Fair value employee share options in IFRS 2

Fair value employee share options

Share options give the holder the right to buy the underlying shares at a set price, called the ‘exercise price’, over or at the end of an agreed period. If the share price exceeds the option’s exercise price when the option is exercised, then the holder of the option profits by the amount of the excess of the share price over the exercise price. Benefit is derived from the right under the option to buy a share for less than its value.

The holder’s cost is the exercise price, whereas the value is the share price. It is not necessary for the holder to sell the share for this profit to exist. Sale only results in realisation of the profit. Because an option holder’s profit increases as the underlying share price increases, share options are used to incentivise employees to contribute to an increase in the price of the underlying shares.

Employee options are typically call options, which give holders the right but not the obligation to buy shares. However, other types of options are also traded in markets. For example, put options give holders the right to sell the underlying shares at an agreed price for a set period.

Given that holders of put options profit when share prices fall below the exercise price, such options are not viewed as aligning the interests of employees and shareholders. All references in this section to ‘share options’ are to employee call options.

Share options granted by entities often cannot be valued with reference to market prices. Many entities, even those whose shares are quoted publicly, do not have options traded on their shares. Options that trade on recognised exchanges such as the Chicago Board Options Exchange are created by market participants and are not issued by entities directly.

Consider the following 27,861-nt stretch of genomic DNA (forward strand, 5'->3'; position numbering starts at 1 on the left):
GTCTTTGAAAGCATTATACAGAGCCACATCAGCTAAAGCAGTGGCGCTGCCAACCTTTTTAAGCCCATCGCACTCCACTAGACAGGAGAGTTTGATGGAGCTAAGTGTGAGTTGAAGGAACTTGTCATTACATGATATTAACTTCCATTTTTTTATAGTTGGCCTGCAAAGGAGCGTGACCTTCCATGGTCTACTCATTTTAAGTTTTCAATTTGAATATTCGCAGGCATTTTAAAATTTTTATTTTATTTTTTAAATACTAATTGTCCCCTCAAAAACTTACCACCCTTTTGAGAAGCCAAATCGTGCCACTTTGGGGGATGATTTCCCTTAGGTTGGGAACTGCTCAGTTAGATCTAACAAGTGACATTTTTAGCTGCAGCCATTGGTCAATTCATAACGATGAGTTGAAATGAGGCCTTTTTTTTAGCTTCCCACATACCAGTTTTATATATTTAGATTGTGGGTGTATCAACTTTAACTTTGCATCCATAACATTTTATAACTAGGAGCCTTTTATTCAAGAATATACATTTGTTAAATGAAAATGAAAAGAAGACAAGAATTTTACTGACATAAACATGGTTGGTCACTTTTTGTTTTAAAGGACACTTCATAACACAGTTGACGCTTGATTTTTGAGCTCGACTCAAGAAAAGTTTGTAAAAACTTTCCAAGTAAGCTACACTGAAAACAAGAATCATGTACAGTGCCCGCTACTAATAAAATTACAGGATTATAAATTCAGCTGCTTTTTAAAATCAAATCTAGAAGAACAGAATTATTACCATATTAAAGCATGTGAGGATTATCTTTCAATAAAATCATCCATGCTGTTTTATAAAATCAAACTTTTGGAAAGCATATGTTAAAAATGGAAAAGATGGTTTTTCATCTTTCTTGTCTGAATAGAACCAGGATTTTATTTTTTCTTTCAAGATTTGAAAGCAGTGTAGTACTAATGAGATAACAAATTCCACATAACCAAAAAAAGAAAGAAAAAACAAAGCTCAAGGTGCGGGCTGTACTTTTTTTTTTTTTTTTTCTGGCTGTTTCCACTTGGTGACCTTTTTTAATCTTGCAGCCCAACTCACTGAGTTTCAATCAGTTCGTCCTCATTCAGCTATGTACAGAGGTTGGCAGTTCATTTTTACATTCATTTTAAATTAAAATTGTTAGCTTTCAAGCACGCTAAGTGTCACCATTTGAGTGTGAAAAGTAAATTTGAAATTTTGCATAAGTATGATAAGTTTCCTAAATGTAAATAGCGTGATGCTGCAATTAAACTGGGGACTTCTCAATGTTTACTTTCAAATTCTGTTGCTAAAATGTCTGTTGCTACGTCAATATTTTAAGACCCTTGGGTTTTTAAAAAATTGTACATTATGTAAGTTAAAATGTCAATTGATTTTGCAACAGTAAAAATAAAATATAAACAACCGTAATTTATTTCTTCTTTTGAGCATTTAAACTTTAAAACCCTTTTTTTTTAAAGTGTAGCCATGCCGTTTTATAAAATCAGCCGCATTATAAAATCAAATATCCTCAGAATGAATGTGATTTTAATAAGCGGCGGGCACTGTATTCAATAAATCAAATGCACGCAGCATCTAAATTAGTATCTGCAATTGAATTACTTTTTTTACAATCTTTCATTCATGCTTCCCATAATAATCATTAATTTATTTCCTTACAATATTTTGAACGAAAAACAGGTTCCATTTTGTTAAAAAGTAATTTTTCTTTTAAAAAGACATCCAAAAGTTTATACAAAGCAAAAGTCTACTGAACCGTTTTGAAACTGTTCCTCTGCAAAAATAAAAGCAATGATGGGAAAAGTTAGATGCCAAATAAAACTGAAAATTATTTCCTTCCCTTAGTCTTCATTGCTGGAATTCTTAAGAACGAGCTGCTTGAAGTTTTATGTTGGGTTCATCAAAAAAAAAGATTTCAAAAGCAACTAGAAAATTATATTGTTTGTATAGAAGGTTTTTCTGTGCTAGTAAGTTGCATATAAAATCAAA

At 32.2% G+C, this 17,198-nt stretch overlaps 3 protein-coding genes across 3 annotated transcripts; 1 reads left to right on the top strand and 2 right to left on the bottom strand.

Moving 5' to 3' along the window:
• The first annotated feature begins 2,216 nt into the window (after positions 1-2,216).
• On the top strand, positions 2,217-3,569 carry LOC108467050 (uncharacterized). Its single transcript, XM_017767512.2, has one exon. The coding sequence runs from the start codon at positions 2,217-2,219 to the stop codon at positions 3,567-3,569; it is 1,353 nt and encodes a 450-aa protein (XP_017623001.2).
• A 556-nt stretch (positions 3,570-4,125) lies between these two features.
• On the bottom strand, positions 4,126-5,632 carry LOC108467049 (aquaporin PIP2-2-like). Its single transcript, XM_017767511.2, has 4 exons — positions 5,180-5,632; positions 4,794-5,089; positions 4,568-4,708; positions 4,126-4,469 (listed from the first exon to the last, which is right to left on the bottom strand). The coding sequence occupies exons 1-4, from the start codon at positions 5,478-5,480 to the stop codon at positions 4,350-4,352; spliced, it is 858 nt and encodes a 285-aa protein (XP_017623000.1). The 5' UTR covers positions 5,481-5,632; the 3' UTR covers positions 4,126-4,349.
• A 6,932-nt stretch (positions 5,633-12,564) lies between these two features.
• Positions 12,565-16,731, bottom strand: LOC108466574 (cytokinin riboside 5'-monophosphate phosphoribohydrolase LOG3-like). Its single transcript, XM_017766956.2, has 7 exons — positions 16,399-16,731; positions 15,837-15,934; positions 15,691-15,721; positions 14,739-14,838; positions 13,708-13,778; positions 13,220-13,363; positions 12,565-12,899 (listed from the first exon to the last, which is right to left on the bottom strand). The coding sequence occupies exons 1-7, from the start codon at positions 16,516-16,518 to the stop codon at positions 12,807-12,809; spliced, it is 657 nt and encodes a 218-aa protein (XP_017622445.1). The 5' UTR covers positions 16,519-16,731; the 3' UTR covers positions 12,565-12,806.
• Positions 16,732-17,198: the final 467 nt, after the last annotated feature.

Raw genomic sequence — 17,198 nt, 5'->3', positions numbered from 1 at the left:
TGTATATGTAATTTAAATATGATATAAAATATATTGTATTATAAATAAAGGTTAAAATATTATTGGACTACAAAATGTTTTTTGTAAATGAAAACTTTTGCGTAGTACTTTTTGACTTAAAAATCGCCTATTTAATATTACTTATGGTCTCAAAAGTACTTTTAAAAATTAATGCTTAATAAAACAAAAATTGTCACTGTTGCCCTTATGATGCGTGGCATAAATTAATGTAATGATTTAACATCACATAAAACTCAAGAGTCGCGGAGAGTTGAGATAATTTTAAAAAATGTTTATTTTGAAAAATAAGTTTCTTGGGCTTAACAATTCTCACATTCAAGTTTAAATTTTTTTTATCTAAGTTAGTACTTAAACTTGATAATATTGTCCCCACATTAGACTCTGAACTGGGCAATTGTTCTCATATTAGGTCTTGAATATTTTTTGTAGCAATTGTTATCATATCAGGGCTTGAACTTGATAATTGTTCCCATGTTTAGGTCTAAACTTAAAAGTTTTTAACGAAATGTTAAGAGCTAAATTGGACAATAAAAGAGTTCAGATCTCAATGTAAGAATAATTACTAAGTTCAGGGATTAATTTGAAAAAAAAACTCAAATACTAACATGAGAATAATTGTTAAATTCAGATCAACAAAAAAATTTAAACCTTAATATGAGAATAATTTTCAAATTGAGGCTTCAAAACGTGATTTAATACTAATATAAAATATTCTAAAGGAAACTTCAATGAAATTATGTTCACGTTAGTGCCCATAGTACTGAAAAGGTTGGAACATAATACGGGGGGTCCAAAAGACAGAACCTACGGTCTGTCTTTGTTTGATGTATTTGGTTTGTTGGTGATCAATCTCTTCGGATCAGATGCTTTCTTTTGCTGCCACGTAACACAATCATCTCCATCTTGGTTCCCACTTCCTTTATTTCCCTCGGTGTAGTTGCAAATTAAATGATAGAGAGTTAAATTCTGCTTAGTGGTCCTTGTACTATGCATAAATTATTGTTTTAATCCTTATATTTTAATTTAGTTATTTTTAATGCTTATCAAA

Even when there are exchange-traded options on an entity’s shares for which prices are available, the terms and conditions of these options are generally different from the terms and conditions of options issued by entities in share-based payments and, as a result, the prices of such traded options cannot be used directly to value share options issued in a share-based payment.

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Employee share purchase plans

Employee share purchase plans

In an ESPP, the employees are usually entitled to buy shares at a discounted price. The terms and conditions can vary significantly and some ESPPs include option features. (IFRS 2.IG17)

In my view, the predominant feature of the share-based payment arrangement determines the accounting for the entire fair value of the grant. That is, depending on the predominant features, a share purchase plan is either a true ESPP or an option plan.

All of the terms and conditions of the arrangement should be considered when determining the type of equity instruments granted and judgement is required. The determination is important because the measurement and some aspects of the accounting for each are different (see below).

Options are characterised by the right, but not the obligation, to buy a share at a fixed price. An option has a value (i.e. the option premium), because the option holder has the benefit of any future gains and has none of the risks of loss beyond any option premium paid. The value of an option is determined in part by its duration and by the expected volatility of the share price during the term of the option.

In my view, the principal characteristic of an ESPP is the right to buy shares at a discount to current market prices. ESPPs that grant short-term fixed purchase prices do not have significant option characteristics because they do not allow the grant holder to benefit from volatility. I believe that ESPPs that provide a longer-term option to buy shares at a specified price are, in substance, option plans, and should be accounted for as such. (IFRS 2.B4-B41)

Examples of other option features that may be found in ESPPs are: (IFRS 2.IG17)

  • ESPPs with look-back features, whereby the employees are able to buy shares at a discount, and choose whether the discount is applied to the entity’s share price at the date of the grant or its share price at the date of purchase;
  • ESPPs in which the employees are allowed to decide after a significant period of time whether to participate in the plan; and